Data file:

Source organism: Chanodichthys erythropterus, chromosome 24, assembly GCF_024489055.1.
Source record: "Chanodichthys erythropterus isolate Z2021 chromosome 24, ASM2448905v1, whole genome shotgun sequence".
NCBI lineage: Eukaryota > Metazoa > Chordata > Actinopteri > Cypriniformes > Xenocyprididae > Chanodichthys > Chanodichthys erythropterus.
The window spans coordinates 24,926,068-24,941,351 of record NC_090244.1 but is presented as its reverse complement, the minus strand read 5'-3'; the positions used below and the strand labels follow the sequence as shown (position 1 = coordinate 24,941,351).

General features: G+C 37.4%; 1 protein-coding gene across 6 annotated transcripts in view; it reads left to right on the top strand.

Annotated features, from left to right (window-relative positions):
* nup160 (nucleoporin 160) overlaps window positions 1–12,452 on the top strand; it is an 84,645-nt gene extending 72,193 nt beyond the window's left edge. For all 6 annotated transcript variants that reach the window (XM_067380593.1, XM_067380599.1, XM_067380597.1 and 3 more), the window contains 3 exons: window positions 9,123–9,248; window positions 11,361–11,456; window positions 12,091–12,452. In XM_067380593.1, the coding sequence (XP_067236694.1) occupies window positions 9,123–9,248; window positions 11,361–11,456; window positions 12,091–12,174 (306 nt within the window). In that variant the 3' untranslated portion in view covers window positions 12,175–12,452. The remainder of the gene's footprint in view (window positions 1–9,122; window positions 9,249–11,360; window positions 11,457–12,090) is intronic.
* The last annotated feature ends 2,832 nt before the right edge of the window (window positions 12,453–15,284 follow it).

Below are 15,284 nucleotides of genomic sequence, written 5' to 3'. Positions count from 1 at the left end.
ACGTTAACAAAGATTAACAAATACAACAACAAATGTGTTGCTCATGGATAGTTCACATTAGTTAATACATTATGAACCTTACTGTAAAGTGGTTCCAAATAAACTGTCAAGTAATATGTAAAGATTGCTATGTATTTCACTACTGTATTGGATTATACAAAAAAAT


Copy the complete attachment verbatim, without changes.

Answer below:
Source organism: Chanodichthys erythropterus, chromosome 24, assembly GCF_024489055.1.
Source record: "Chanodichthys erythropterus isolate Z2021 chromosome 24, ASM2448905v1, whole genome shotgun sequence".
NCBI lineage: Eukaryota > Metazoa > Chordata > Actinopteri > Cypriniformes > Xenocyprididae > Chanodichthys > Chanodichthys erythropterus.
The window spans coordinates 24,926,068-24,941,351 of record NC_090244.1 but is presented as its reverse complement, the minus strand read 5'-3'; the positions used below and the strand labels follow the sequence as shown (position 1 = coordinate 24,941,351).

General features: G+C 37.4%; 1 protein-coding gene across 6 annotated transcripts in view; it reads left to right on the top strand.

Annotated features, from left to right (window-relative positions):
* nup160 (nucleoporin 160) overlaps window positions 1–12,452 on the top strand; it is an 84,645-nt gene extending 72,193 nt beyond the window's left edge. For all 6 annotated transcript variants that reach the window (XM_067380593.1, XM_067380599.1, XM_067380597.1 and 3 more), the window contains 3 exons: window positions 9,123–9,248; window positions 11,361–11,456; window positions 12,091–12,452. In XM_067380593.1, the coding sequence (XP_067236694.1) occupies window positions 9,123–9,248; window positions 11,361–11,456; window positions 12,091–12,174 (306 nt within the window). In that variant the 3' untranslated portion in view covers window positions 12,175–12,452. The remainder of the gene's footprint in view (window positions 1–9,122; window positions 9,249–11,360; window positions 11,457–12,090) is intronic.
* The last annotated feature ends 2,832 nt before the right edge of the window (window positions 12,453–15,284 follow it).

Below are 15,284 nucleotides of genomic sequence, written 5' to 3'. Positions count from 1 at the left end.
ACGTTAACAAAGATTAACAAATACAACAACAAATGTGTTGCTCATGGATAGTTCACATTAGTTAATACATTATGAACCTTACTGTAAAGTGGTTCCAAATAAACTGTCAAGTAATATGTAAAGATTGCTATGTATTTCACTACTGTATTGGATTATACAAAAAAAT